China Trade Deficit May Lower Yuan Appreciation Pressure


China recorded a trade deficit of $31.49 billion in February, the highest in 10 years, and weak exports will likely lead to reduced pressure for yuan appreciation, reports Oriental Morning Post, citing the General Administration of Customs.
China's foreign trade value in February rose 29.4 percent year-on-year to $260.43 billion, with exports accounting for $114.47 billion, up 18.4 percent. Imports surged 39.6 percent to $145.96 billion.
Industry insiders said China's export growth is expected to gradually recover as the E.U. sovereign debt crisis is being resolved.
A government official forecasts China will be able to record 10 percent growth in its foreign trade value this year.
During the first two months, China’s total foreign trade value rose 7.3 percent from a year ago to $533.03 billion, with exports up 6.9 percent to account for $264.39 billion, and imports hitting $268.64 billion, up 7.7 percent. The trade deficit for the first two months totaled $4.25 billion.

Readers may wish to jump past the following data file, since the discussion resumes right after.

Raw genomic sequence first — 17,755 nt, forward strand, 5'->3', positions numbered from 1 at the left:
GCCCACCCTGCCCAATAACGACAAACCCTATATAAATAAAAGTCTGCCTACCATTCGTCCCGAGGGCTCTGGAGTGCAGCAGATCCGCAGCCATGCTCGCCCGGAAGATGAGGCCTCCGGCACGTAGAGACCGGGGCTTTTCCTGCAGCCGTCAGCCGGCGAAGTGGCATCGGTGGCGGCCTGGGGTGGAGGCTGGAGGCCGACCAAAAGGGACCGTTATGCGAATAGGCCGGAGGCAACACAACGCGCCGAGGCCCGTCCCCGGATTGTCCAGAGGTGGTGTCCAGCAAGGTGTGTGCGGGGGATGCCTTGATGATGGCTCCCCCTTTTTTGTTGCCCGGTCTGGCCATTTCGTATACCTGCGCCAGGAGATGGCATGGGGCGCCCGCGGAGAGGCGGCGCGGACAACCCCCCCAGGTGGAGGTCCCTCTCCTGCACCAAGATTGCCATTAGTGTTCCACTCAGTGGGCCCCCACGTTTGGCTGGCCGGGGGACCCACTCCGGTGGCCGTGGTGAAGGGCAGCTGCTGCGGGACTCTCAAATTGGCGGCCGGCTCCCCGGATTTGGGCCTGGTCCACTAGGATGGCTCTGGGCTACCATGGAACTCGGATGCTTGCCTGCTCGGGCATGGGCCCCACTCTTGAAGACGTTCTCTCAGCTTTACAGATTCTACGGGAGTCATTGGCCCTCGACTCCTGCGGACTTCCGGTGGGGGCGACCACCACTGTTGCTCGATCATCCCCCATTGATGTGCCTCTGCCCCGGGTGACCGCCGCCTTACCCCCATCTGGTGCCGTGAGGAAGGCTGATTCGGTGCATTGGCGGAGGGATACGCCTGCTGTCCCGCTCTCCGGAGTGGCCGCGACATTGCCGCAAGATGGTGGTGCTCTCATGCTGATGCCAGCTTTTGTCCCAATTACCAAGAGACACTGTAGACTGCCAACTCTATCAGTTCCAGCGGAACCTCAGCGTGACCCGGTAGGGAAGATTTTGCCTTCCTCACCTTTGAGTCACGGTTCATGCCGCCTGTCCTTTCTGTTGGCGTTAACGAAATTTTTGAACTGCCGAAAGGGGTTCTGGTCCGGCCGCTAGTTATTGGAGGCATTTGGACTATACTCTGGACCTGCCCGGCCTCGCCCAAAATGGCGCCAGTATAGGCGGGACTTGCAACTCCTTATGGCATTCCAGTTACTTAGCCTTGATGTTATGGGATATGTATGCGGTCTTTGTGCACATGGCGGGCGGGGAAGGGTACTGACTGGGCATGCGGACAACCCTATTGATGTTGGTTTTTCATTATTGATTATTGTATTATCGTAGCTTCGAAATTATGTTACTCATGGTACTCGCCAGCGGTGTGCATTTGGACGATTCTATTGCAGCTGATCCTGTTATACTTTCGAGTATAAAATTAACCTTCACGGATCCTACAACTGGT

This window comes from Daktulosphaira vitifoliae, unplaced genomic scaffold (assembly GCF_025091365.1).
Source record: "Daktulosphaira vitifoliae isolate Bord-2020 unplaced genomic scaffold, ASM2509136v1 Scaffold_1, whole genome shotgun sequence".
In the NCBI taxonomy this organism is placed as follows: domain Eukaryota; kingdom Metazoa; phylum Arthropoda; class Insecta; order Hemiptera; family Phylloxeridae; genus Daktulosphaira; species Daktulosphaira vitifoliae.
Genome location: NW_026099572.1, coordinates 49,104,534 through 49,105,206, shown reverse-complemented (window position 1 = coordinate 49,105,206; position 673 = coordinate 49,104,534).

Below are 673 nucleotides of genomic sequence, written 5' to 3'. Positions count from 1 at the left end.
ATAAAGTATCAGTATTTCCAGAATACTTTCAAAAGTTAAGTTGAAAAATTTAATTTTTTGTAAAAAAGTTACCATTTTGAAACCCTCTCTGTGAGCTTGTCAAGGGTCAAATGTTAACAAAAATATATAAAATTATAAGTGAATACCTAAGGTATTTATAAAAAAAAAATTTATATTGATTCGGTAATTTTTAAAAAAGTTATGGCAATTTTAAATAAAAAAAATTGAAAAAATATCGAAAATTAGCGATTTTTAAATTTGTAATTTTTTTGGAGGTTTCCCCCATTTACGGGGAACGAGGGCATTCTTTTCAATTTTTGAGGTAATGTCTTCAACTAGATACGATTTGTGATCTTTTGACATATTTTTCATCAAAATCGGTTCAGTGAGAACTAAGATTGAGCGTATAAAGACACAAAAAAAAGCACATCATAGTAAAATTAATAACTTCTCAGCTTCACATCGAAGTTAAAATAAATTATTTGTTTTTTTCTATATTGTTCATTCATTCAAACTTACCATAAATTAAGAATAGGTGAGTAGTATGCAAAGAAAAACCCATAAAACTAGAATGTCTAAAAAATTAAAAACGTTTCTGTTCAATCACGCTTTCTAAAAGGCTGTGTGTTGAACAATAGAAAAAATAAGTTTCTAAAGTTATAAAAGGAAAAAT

After adjusting for seasonality, the value of China's foreign trade, exports, and imports in February rose seven percent, four percent, and 9.4 percent year-on-year, respectively.
Li Huiyong, an analyst at Shenyin and Wanguo Securities, anticipates China will post a 13.5 percent growth in the value of its foreign trade in 2012, higher than the official forecast of 10 percent.
China imported 23.64 million tons of crude oil in February, setting a new single-month record, while imports of copper and iron ore reached their second-highest levels.
Commerce Minister Chen Deming said China is likely to post better trade figures in the second half of 2012.
Song Yu, an analyst at Goldman Sachs Gaohua Securities, said the large trade deficit would support the argument that the yuan exchange rate has reached an equilibrium point.


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